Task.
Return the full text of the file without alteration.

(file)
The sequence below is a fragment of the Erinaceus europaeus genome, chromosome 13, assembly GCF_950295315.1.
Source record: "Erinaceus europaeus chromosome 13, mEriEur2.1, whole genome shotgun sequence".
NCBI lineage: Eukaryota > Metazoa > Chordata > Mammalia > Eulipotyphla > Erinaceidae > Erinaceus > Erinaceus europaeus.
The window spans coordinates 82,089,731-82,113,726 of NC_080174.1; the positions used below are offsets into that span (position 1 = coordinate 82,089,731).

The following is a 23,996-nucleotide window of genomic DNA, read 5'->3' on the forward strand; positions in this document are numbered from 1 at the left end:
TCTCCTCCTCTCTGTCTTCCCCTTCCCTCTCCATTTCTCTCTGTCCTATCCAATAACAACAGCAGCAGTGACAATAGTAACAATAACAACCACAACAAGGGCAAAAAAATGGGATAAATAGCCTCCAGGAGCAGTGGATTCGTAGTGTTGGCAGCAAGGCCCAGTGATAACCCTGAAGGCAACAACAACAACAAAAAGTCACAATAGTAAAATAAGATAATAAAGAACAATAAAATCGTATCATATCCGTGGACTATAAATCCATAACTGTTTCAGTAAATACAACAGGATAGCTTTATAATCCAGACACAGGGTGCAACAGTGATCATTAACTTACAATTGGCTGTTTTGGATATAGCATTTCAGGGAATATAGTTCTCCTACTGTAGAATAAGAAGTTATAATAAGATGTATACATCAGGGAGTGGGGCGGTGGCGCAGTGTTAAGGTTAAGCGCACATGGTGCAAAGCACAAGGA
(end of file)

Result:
The sequence below is a fragment of the Erinaceus europaeus genome, chromosome 13, assembly GCF_950295315.1.
Source record: "Erinaceus europaeus chromosome 13, mEriEur2.1, whole genome shotgun sequence".
NCBI lineage: Eukaryota > Metazoa > Chordata > Mammalia > Eulipotyphla > Erinaceidae > Erinaceus > Erinaceus europaeus.
The window spans coordinates 82,089,731-82,113,726 of NC_080174.1; the positions used below are offsets into that span (position 1 = coordinate 82,089,731).

The following is a 23,996-nucleotide window of genomic DNA, read 5'->3' on the forward strand; positions in this document are numbered from 1 at the left end:
TCTCCTCCTCTCTGTCTTCCCCTTCCCTCTCCATTTCTCTCTGTCCTATCCAATAACAACAGCAGCAGTGACAATAGTAACAATAACAACCACAACAAGGGCAAAAAAATGGGATAAATAGCCTCCAGGAGCAGTGGATTCGTAGTGTTGGCAGCAAGGCCCAGTGATAACCCTGAAGGCAACAACAACAACAAAAAGTCACAATAGTAAAATAAGATAATAAAGAACAATAAAATCGTATCATATCCGTGGACTATAAATCCATAACTGTTTCAGTAAATACAACAGGATAGCTTTATAATCCAGACACAGGGTGCAACAGTGATCATTAACTTACAATTGGCTGTTTTGGATATAGCATTTCAGGGAATATAGTTCTCCTACTGTAGAATAAGAAGTTATAATAAGATGTATACATCAGGGAGTGGGGCGGTGGCGCAGTGTTAAGGTTAAGCGCACATGGTGCAAAGCACAAGGA